David N. Snyder wrote:Huseng wrote:It was the Sthaviravādins (ancestors of Theravada), not the Mahāsāṃghikas, who wanted to add material to the Vinaya, which led to the schism as the story goes.
Comparative analysis has lead some scholars to believe the Mahāsāṃghika material best represents the earliest available versions of Buddhist texts. They tend to have less material than from other schools, which in the context of religious literature usually means it is the earlier edition because material is usually added, not deleted, over time.
In most situations I would agree with that. However, 227 precepts are a lot of things to follow! And there are bound to be some, as we see even today, who want to relax some of those rules/precepts. And according to the accounts of the Second Buddhist council it was over 10 major points, including using money, eating after midday, etc., i.e., that some wanted to reduce the number of rules, not to add any. If the account we have for the Second Buddhist council is correct, I would say that gives more evidence that the Pali Canon is the earliest Buddhavacana that we know of.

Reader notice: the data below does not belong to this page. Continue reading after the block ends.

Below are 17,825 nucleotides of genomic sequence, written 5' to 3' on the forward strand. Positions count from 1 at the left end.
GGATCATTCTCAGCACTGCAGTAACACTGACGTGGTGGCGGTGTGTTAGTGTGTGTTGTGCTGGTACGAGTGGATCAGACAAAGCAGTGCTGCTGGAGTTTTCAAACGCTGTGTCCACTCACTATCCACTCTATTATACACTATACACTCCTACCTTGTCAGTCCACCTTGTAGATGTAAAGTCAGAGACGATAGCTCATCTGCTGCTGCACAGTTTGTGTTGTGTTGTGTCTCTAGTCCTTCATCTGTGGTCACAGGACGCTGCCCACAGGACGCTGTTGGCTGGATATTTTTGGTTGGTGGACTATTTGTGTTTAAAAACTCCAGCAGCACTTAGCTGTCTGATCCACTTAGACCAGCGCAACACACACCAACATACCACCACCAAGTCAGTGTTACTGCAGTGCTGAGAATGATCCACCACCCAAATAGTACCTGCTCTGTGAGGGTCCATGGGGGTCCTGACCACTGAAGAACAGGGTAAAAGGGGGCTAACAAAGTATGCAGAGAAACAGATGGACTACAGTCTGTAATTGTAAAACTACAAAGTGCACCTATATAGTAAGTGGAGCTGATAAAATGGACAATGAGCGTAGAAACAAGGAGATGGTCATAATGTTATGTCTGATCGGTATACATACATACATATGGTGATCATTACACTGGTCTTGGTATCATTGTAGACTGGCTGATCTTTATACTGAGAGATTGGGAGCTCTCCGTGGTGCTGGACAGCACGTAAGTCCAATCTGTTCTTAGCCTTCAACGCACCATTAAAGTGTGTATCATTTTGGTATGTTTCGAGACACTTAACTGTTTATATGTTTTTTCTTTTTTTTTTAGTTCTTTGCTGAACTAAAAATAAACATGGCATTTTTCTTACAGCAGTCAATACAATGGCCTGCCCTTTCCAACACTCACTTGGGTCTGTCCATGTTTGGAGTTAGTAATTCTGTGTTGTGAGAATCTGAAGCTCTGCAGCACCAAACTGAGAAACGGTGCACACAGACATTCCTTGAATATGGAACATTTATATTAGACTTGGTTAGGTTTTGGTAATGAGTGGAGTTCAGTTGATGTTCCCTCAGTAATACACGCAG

well as David notes, there was more going on at the second council that wanting to add to the vinaya, there was (to put it in one way) a wanting to loose rules also, I think the names of the groups also give a clue as to who was keeping the original set of rules, although that isn't a guarantee.
I agree with David in that the Pali canon is the oldest complete canon available to us, as a general rule, the other existing texts may in some cases represent an older version, and it would be up to the individual or group to decide whether or not any noticeable differences add what is not dhamma, or add to better understanding of the dhamma.